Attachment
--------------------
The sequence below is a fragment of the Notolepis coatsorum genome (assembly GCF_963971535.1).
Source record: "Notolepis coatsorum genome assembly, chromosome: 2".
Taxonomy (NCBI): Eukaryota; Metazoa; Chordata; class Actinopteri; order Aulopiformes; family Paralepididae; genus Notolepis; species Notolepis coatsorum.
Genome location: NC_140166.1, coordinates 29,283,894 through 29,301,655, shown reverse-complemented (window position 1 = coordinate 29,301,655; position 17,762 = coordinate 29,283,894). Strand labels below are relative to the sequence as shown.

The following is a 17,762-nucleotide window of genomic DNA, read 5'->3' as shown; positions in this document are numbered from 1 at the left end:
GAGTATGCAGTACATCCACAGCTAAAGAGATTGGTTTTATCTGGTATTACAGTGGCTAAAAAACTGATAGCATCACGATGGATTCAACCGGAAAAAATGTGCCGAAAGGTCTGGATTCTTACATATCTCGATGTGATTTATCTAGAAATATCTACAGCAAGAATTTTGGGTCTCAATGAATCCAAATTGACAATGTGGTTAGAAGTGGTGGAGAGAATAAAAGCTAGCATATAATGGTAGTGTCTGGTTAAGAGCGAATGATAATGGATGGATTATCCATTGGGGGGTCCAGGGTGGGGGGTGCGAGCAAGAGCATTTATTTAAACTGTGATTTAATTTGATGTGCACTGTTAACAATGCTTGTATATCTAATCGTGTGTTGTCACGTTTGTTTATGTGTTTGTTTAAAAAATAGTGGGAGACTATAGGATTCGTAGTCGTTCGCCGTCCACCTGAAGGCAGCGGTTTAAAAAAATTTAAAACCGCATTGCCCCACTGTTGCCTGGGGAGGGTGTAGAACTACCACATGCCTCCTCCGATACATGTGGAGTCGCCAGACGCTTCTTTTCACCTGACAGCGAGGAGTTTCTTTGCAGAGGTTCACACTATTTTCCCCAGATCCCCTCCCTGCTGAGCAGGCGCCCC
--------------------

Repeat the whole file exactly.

The sequence below is a fragment of the Notolepis coatsorum genome (assembly GCF_963971535.1).
Source record: "Notolepis coatsorum genome assembly, chromosome: 2".
Taxonomy (NCBI): Eukaryota; Metazoa; Chordata; class Actinopteri; order Aulopiformes; family Paralepididae; genus Notolepis; species Notolepis coatsorum.
Genome location: NC_140166.1, coordinates 29,283,894 through 29,301,655, shown reverse-complemented (window position 1 = coordinate 29,301,655; position 17,762 = coordinate 29,283,894). Strand labels below are relative to the sequence as shown.

The following is a 17,762-nucleotide window of genomic DNA, read 5'->3' as shown; positions in this document are numbered from 1 at the left end:
GAGTATGCAGTACATCCACAGCTAAAGAGATTGGTTTTATCTGGTATTACAGTGGCTAAAAAACTGATAGCATCACGATGGATTCAACCGGAAAAAATGTGCCGAAAGGTCTGGATTCTTACATATCTCGATGTGATTTATCTAGAAATATCTACAGCAAGAATTTTGGGTCTCAATGAATCCAAATTGACAATGTGGTTAGAAGTGGTGGAGAGAATAAAAGCTAGCATATAATGGTAGTGTCTGGTTAAGAGCGAATGATAATGGATGGATTATCCATTGGGGGGTCCAGGGTGGGGGGTGCGAGCAAGAGCATTTATTTAAACTGTGATTTAATTTGATGTGCACTGTTAACAATGCTTGTATATCTAATCGTGTGTTGTCACGTTTGTTTATGTGTTTGTTTAAAAAATAGTGGGAGACTATAGGATTCGTAGTCGTTCGCCGTCCACCTGAAGGCAGCGGTTTAAAAAAATTTAAAACCGCATTGCCCCACTGTTGCCTGGGGAGGGTGTAGAACTACCACATGCCTCCTCCGATACATGTGGAGTCGCCAGACGCTTCTTTTCACCTGACAGCGAGGAGTTTCTTTGCAGAGGTTCACACTATTTTCCCCAGATCCCCTCCCTGCTGAGCAGGCGCCCC